After I made the corrections they suggested, I realized I only knew of publishers who accepted manuscripts through agents, and I didn’t have one. However, after two years of work I was ready to market my book, so I searched the web for a publisher. Sure enough, I found Awe-Struck, an E-publisher having a contest for a short, inspirational romance. I didn’t think I’d win, and I knew beyond a doubt that I was a computer klutz. But, I had nothing to lose by entering, and I easily could learn about cyber space if I were to win, couldn’t I? I did win and began my E-journey, which is another story.

But, I will say that I had a fantastic editor at Awe-Struck E-Publishers. Between the features I had written as an employed writer and the freelance articles I had sold, I had published around two hundred articles and had worked with numerous editors who had been helpful. I concluded that working with a good editor who knows the market was a plus. After meeting so many good authors online I also realized that every story had its own unique voice, depending on who was telling it. That made the struggle worthwhile for each of us.

This entry was posted on Monday, June 07, 2010 and is filed under , . You can leave a response and follow any responses to this entry through the Subscribe to: Post Comments (Atom) .


Thanks for dropping by to share your story, Gail!

Hi Lynnette,
Thanks so much for having me.

Your story gives me hope, Gail. I'm a computer klutz, too, and have a bit of writing history. Maybe there is a chance that my book will be published.

Wow, Gail, you worked so hard on this! I didn't realize you'd gone through so much. But I believe it was all worth it, as your plot sounds wonderful, and how romantic to set it on a beautiful beach. :)

Maybe next time you can set it around a beach ravaged by an oil spill and the fight the couple enters to save it. :)

Sylvia, you have an AWESOME chance at being published - your book is great!

Miss Mae, LOL - the oil spill idea - what a great setting for including the all important conflict! :)

Hi Sylvia and Miss Mae,

Yes Sylvia, there most defintely is hope. Keep learning about writing, sending out those manuscripts and looking for the right place for your stories.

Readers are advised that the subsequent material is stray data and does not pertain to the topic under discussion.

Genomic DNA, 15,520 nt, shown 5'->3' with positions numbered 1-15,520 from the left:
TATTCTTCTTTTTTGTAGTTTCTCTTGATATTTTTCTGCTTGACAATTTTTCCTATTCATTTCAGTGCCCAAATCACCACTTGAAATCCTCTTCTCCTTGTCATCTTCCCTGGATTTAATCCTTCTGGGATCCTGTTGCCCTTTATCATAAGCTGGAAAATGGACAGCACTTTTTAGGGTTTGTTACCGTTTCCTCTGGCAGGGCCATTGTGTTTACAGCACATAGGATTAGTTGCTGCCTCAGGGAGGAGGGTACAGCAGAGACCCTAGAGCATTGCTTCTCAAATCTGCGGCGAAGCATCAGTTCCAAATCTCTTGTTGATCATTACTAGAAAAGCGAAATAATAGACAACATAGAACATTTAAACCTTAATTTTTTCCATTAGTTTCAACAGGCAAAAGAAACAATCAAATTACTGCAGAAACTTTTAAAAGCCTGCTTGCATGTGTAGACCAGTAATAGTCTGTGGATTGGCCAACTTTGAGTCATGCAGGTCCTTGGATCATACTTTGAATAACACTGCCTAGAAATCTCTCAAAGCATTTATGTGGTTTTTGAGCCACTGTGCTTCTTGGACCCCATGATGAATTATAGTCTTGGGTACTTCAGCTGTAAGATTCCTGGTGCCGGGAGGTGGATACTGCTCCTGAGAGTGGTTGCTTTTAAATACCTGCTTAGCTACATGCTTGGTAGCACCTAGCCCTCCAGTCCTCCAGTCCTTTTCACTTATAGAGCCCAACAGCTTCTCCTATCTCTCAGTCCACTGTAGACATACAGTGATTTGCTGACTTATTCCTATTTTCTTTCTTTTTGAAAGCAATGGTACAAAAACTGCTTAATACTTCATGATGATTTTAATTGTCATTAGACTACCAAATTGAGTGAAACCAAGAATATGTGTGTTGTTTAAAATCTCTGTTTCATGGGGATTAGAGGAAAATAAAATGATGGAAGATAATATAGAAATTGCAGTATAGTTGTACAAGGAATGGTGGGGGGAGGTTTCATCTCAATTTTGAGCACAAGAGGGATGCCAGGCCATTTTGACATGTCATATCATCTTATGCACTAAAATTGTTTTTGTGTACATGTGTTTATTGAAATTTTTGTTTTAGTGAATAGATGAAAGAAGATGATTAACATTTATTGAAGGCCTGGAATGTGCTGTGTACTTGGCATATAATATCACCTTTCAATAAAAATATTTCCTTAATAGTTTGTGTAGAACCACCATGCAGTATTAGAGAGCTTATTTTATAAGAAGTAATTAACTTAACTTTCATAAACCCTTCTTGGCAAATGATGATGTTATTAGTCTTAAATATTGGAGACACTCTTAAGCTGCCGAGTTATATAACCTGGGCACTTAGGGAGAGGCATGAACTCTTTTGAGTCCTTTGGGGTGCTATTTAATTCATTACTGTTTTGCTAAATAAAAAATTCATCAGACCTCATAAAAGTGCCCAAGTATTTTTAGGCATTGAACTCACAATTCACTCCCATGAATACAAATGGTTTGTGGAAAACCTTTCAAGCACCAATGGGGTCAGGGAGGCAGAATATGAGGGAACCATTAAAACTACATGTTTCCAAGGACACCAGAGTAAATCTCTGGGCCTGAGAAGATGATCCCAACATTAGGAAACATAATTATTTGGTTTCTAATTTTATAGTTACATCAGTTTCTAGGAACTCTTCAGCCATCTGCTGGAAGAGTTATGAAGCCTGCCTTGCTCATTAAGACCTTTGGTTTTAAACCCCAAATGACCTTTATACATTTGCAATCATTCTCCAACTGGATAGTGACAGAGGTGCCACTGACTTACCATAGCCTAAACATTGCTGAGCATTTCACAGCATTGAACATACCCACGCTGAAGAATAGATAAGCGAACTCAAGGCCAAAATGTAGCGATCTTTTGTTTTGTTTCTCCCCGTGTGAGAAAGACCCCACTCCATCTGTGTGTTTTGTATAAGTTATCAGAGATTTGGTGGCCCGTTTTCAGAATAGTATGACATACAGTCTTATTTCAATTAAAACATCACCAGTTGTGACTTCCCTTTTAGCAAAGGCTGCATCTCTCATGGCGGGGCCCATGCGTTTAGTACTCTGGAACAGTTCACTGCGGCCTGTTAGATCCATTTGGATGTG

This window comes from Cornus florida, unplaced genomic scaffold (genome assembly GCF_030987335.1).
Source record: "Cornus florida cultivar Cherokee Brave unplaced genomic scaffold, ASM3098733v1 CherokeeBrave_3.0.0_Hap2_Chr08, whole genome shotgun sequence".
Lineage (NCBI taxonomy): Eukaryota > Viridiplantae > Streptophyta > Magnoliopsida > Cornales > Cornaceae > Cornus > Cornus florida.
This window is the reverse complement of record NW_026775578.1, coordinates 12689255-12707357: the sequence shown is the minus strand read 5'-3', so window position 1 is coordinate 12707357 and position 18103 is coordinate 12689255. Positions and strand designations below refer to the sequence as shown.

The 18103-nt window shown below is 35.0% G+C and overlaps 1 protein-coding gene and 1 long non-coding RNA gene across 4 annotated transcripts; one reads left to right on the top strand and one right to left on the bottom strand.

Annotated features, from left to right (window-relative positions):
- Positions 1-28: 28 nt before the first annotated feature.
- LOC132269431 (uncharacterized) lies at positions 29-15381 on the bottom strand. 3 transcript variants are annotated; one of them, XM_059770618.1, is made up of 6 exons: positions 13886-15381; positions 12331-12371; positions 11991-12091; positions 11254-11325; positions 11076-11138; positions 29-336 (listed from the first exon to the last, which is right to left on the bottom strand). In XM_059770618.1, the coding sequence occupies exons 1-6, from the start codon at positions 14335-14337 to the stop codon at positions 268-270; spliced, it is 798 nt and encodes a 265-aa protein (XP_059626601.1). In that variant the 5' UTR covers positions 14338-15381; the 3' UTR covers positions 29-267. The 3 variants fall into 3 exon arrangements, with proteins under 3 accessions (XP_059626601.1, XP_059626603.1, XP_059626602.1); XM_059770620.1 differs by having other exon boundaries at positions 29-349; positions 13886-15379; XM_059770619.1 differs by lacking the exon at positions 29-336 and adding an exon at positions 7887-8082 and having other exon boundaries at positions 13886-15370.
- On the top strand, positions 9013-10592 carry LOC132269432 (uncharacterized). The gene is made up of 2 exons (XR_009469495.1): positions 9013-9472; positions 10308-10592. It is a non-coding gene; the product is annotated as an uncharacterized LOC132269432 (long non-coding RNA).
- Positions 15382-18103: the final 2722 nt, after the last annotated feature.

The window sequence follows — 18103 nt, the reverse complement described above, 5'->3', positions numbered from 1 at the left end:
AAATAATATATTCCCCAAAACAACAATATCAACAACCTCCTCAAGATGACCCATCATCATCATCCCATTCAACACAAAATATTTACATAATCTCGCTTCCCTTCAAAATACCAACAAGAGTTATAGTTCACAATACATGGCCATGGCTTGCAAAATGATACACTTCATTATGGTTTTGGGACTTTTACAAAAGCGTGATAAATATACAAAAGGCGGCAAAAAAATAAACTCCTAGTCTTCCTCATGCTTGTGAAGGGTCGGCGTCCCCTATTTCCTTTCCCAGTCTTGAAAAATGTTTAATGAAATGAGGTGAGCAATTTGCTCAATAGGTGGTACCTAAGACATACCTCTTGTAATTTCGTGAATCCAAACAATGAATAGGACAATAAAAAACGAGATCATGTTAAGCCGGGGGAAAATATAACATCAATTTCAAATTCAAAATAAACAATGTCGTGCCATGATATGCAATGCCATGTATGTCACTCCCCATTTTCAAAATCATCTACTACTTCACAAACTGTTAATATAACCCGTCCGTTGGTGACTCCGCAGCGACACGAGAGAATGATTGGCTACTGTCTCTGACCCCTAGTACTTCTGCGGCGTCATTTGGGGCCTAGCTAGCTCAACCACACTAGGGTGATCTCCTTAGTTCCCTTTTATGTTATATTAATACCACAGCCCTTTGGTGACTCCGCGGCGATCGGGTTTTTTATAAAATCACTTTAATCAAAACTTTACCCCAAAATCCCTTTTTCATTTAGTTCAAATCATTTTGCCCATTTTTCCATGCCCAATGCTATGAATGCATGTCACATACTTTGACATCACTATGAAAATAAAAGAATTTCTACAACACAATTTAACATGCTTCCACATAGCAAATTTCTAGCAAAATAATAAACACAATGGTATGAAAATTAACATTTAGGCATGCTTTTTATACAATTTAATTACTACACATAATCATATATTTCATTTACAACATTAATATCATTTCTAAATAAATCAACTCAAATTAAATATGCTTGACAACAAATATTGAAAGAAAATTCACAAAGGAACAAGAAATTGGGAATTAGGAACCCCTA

Miss Mae,
Funny that you'd mention the oil spill. I'm getting ready to send out another manuscript set along the Gulf Coast. I was just asking my husband if he thought I should go through and put in something about the oil spill. He said, "Naw, don't worry about it. By the time it gets published it won't matter." lol

I enjoyed reading about your publishing journey, Gail. Love Turns the Tide is already on my TBR list and I'm looking forward to reading it.

Hi Anne and Jan Marie,
Thanks so much for stopping by. I'm happy you want to read Love Turns the Tide and hope you enjoy it.

Great story, and very inspiring. I love hearing publishing stories! :)

Hi Joy,
Thanks so much for stopping by and commenting. Joy is such a pretty name.

Hi Lynnette,

Thank you for hosting Gail.

Gail, your story sounds wonderful and your characters interesting. And Miss Mae had a great idea for a plot.

Your idea of using the place you vacation as your setting got me thinking about Branson. That's where we've vacationed almost every year for the past 15.

Thanks everyone for your encouraging comments for Gail. It is wonderful when someone's story really resonates, and it looks like this one did!

Hi Laurean,

Branson would be a great place to set a book! Thanks for stopping by.

Thanks for having me, Lynnette.

Here's to tenacity, your great book, and lovely cover. Wishing you all the best, Gail!

Hi Danielle,
Thanks so much for stopping by and for your good wishes.